“Government authorities are looking into it for the moment”, Copenhagen's mayor Morten Kabell told this website at an event in Brussels organised by Friends of Europe.

“Are the drivers insured? Are the passengers insured? What about other cars?”

Even if the insurance and competition issues are resolved, Kabell is also worried about the environmental impact.

“The idea is good”, said Kabell, who is trying to reduce car ownership in his city. But it depends on whether UberPop will compete with privately owned cars or with public transport.

“If it only creates more cars on the street, then I will have to oppose it.”

There are some politicians in the Netherlands calling for integration of UberPop drivers in the official taxi system.

Deputy minister Mansveld is currently evaluating if the taxi law needs to be changed.

A similar review of the law had been announced in November by the regional government of Brussels, in Belgium.

The region's mobility minister Pascal Smet was planning an update of the law to mainstream Uber, a spokesperson told the Wall Street Journal, pointing to how Airbnb, a similar service for accommodation, now has also been integrated in the region's tourism sector.

“That’s what we want to do with Uber as well — if they want to comply and pay taxes like everybody else they’re welcome to be a part of the Brussels taxi sector.”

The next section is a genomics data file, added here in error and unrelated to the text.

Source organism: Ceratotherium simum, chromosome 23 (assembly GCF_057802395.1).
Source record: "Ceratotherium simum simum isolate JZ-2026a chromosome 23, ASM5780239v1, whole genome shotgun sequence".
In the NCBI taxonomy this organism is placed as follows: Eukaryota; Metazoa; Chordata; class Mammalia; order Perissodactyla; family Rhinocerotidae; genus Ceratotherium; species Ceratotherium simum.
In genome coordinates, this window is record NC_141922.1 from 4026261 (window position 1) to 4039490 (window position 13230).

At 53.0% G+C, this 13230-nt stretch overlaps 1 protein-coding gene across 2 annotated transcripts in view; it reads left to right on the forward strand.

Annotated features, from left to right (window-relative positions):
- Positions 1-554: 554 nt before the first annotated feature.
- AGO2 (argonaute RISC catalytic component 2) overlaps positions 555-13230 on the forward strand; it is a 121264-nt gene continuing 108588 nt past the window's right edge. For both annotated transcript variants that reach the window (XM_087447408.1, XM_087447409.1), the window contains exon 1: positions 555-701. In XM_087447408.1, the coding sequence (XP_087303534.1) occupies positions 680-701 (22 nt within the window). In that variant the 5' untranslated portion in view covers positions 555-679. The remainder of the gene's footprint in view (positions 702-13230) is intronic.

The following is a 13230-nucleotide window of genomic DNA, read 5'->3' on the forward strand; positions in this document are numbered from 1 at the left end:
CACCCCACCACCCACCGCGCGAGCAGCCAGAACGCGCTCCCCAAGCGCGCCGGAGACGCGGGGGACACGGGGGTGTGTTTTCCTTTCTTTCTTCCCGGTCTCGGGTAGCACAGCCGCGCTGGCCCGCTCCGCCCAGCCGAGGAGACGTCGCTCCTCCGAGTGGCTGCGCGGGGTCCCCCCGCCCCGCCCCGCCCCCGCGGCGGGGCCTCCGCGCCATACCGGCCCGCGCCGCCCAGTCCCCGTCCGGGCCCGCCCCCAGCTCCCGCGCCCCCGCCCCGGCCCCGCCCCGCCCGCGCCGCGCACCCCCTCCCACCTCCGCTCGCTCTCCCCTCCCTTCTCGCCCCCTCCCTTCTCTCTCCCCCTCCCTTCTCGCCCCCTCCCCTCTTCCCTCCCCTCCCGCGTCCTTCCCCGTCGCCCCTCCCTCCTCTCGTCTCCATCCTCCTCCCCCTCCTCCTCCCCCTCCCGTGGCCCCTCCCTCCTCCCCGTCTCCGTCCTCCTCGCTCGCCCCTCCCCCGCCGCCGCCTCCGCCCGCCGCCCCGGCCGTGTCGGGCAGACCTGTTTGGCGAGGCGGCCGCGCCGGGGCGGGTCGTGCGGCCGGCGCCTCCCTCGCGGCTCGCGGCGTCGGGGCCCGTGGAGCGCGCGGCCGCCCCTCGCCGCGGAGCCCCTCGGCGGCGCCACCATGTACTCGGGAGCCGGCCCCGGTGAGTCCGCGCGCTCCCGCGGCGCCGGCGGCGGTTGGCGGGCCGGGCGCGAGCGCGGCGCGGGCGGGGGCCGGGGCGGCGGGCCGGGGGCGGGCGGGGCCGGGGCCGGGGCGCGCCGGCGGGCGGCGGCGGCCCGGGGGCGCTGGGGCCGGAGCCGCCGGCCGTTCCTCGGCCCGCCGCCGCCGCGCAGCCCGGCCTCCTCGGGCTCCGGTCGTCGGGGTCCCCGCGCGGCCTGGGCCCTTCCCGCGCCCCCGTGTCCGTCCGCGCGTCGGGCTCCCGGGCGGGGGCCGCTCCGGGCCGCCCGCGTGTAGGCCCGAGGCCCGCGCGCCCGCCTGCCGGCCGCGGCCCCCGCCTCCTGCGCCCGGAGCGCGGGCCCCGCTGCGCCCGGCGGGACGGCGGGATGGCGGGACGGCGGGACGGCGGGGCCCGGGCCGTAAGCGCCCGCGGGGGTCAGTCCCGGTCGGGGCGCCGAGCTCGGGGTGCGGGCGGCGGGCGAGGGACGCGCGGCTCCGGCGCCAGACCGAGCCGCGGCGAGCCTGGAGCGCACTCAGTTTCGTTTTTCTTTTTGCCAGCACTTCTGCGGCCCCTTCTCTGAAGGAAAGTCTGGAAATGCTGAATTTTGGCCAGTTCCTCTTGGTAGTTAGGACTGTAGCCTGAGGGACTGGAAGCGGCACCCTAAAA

However, Smet announced tough measures against Uber at the end of last week.

“New initiatives like Uber are welcome, as long as they accommodate to the applicable rules. Talks with Uber have had no results, so we will have to take a different approach”, Smet told Belgian newspaper De Morgen.

The mobility minister announced he will ask the region's Computer crime unit to block the website, and announced an increase in undercover inspectors, who will try to catch UberPop drivers red-handed.

Uber had tried to dodge such inspections by blacklisting credit card numbers which they suspected of belonging to an inspector, Smet said.

Missing Kroes

Meanwhile Uber may have lost an ally elsewhere in Brussels.

The former EU digital agenda commissioner Neelie Kroes had been a firm supporter of Uber.

When a court for the Brussels region in April announced a ban on Uber, Kroes issued a statement describing herself as “outraged” by the “crazy court decision”.

Since 1 November, the European Commission has two commissioners dealing with digital affairs, vice-president Anders Ansip (Digital Single Market) and Gunter Oettinger (Digital Economy).

However, both refrained from commenting on Uber's set-backs this week.

A spokesperson for the Commission said it “has always supported the development of new and innovative mobility services with the purpose of increasing transparency and choice and reduce costs for consumers”.

However, he added that “new business models in the field of passenger transport ... cannot be used to circumvent national rules”.

Indicating a policy shift in the European Commission, questions on Uber are now being taken by officials in the transport department rather than those dealing with the digital agenda.

A commission spokesperson confirmed: “Transport is now in the lead on this file.”.